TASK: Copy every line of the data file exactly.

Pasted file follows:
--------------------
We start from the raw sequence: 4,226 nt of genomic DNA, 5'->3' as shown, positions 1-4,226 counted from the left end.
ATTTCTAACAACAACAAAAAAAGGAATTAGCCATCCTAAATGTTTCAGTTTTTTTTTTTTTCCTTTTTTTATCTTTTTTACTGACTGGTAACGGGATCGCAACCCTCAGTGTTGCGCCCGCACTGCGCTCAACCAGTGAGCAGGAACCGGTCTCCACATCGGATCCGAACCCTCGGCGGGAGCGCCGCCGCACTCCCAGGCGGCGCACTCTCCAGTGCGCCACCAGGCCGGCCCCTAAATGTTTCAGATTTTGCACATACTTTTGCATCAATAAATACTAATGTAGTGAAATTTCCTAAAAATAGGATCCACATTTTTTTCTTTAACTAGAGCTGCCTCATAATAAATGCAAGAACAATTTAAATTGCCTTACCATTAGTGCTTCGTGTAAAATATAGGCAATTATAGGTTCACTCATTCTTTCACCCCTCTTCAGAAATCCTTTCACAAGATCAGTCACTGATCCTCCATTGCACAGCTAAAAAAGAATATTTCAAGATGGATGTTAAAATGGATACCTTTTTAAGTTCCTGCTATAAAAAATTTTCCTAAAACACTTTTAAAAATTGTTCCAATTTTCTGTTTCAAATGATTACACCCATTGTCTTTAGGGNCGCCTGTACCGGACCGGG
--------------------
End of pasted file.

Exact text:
We start from the raw sequence: 4,226 nt of genomic DNA, 5'->3' as shown, positions 1-4,226 counted from the left end.
ATTTCTAACAACAACAAAAAAAGGAATTAGCCATCCTAAATGTTTCAGTTTTTTTTTTTTTCCTTTTTTTATCTTTTTTACTGACTGGTAACGGGATCGCAACCCTCAGTGTTGCGCCCGCACTGCGCTCAACCAGTGAGCAGGAACCGGTCTCCACATCGGATCCGAACCCTCGGCGGGAGCGCCGCCGCACTCCCAGGCGGCGCACTCTCCAGTGCGCCACCAGGCCGGCCCCTAAATGTTTCAGATTTTGCACATACTTTTGCATCAATAAATACTAATGTAGTGAAATTTCCTAAAAATAGGATCCACATTTTTTTCTTTAACTAGAGCTGCCTCATAATAAATGCAAGAACAATTTAAATTGCCTTACCATTAGTGCTTCGTGTAAAATATAGGCAATTATAGGTTCACTCATTCTTTCACCCCTCTTCAGAAATCCTTTCACAAGATCAGTCACTGATCCTCCATTGCACAGCTAAAAAAGAATATTTCAAGATGGATGTTAAAATGGATACCTTTTTAAGTTCCTGCTATAAAAAATTTTCCTAAAACACTTTTAAAAATTGTTCCAATTTTCTGTTTCAAATGATTACACCCATTGTCTTTAGGGNCGCCTGTACCGGACCGGG